The producer of “Monty Python and The Holy Grail” is looking for more than a shrubbery from the 1975 film’s six stars in a London lawsuit over a profit-sharing agreement tied to the hit musical “Spamalot.”
Mark Forstater is entitled to a larger share of the royalties from the musical based on the film, which has been “a huge international commercial success,” with runs on Broadway and in London’s West End, his lawyers said at a London hearing.
Forstater, who was declared bankrupt in June, should be treated as the “seventh Python” for financial purposes, Tom Weisselberg, his attorney said in court today. Three of the founders of the comedy troupe, Michael Palin, Eric Idle and Terry Jones, are scheduled to testify at the trial, which is expected to last five days.
Spamalot grossed $168 million before it closed at New York’s Shubert Theater in January 2009, according to the Broadway League, a trade association of landlords and producers. The six Pythons each earn between $500,000 and $800,000 in royalties per year, according to a 2009 interview with Roger Saunders, the London manager of Python (Monty) Pictures Ltd.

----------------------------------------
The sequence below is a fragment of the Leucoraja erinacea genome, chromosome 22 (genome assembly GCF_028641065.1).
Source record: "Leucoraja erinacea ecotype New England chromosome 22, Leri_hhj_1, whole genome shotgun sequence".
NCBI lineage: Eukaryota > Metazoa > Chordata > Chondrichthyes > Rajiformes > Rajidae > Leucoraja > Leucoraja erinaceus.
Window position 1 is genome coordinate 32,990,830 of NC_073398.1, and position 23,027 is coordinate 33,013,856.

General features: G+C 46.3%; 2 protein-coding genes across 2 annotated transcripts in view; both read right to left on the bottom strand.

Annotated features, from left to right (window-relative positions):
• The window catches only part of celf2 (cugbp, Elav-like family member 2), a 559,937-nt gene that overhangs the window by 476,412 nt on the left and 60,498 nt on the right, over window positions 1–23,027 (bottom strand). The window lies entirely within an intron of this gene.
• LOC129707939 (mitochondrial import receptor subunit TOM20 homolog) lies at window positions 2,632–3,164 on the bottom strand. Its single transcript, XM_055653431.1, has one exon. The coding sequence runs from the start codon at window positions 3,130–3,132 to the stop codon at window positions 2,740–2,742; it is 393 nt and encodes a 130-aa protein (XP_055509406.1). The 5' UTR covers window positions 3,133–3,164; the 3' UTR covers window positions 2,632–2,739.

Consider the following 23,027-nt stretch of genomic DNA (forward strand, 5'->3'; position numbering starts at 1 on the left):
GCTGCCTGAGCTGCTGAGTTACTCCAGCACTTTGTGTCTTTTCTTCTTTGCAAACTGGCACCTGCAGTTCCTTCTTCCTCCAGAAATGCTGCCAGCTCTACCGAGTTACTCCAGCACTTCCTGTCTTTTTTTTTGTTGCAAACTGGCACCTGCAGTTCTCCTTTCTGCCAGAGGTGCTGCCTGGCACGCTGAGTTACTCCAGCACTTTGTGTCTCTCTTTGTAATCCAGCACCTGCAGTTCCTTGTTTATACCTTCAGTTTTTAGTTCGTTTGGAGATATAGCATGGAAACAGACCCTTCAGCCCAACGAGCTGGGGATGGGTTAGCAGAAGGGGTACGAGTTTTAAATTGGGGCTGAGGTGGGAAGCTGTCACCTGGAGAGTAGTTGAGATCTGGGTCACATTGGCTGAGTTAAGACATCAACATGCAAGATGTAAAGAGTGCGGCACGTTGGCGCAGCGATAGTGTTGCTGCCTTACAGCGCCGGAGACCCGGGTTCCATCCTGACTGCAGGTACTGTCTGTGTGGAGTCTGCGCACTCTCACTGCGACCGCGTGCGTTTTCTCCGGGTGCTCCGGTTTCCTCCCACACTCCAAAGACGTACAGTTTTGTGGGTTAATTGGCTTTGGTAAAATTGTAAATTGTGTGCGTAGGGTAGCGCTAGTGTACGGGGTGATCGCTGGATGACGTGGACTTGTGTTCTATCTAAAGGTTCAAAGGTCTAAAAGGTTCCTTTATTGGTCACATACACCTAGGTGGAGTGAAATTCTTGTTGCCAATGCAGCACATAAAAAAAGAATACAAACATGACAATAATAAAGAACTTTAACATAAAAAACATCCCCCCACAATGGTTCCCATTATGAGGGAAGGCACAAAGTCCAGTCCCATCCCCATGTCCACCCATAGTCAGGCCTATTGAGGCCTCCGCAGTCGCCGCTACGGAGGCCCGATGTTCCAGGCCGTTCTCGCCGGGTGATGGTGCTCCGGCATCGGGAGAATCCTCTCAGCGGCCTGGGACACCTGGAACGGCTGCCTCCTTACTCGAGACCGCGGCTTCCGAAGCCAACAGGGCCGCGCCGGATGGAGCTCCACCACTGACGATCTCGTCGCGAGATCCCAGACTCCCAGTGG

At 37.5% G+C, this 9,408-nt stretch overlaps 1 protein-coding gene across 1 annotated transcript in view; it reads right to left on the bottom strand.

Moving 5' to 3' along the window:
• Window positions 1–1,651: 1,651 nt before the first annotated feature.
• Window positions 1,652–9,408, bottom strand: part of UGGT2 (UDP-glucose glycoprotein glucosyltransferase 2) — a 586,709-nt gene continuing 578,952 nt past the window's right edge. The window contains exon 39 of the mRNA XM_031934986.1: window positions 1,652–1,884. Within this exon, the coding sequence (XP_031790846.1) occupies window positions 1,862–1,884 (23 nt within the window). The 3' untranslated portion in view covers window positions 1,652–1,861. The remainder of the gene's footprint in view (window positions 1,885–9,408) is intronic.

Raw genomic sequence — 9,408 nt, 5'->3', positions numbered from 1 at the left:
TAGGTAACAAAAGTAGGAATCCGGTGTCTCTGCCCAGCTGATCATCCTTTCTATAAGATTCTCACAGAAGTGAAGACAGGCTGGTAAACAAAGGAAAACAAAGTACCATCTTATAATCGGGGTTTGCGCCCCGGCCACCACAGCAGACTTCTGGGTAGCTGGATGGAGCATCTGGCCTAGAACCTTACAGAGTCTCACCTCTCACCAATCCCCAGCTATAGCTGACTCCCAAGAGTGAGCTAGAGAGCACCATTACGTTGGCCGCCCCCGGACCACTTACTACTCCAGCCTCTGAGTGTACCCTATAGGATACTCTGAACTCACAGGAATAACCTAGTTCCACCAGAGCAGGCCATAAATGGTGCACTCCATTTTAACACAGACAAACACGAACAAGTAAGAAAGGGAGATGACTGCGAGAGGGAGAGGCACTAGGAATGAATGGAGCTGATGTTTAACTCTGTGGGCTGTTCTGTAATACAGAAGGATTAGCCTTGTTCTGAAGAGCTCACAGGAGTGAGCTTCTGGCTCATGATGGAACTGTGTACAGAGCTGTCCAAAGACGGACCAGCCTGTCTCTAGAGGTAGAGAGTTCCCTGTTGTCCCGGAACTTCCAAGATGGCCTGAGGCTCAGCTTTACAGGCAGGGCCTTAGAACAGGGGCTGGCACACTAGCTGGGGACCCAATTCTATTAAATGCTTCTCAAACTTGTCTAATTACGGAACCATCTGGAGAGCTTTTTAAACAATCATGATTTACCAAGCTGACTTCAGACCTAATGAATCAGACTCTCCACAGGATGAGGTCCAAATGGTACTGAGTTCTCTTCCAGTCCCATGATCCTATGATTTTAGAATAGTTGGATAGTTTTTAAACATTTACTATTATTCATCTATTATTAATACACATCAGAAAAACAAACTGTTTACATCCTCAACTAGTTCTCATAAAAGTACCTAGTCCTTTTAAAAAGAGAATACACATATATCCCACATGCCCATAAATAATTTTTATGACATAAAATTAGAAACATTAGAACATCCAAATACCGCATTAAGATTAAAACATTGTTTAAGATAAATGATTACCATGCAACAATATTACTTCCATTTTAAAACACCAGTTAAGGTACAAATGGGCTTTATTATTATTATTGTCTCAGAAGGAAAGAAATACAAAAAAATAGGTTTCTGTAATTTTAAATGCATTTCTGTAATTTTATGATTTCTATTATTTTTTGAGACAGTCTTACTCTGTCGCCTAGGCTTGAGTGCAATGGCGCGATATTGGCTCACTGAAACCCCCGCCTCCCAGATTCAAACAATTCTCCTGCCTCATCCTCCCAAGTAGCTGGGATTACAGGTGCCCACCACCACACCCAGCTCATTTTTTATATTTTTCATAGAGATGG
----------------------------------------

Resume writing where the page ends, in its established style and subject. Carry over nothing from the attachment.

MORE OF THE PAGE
Saunders couldn't be immediately reached for comment.
In the film, King Arthur gathers his knights for a quest to find the Holy Grail. Along the way, they encounter blood-thirsty villagers looking for witches to burn, French soldiers who toss cows and insults at them over battlements, and a huge knight who demands a shrubbery in order to let them pass.
Between 1975 and 2005 Forstater received one-seventh of half the merchandising and spinoff income from Grail, his lawyers said in documents filed at the U.K. court. Lawyers for the Pythons argued he should get a smaller proportion.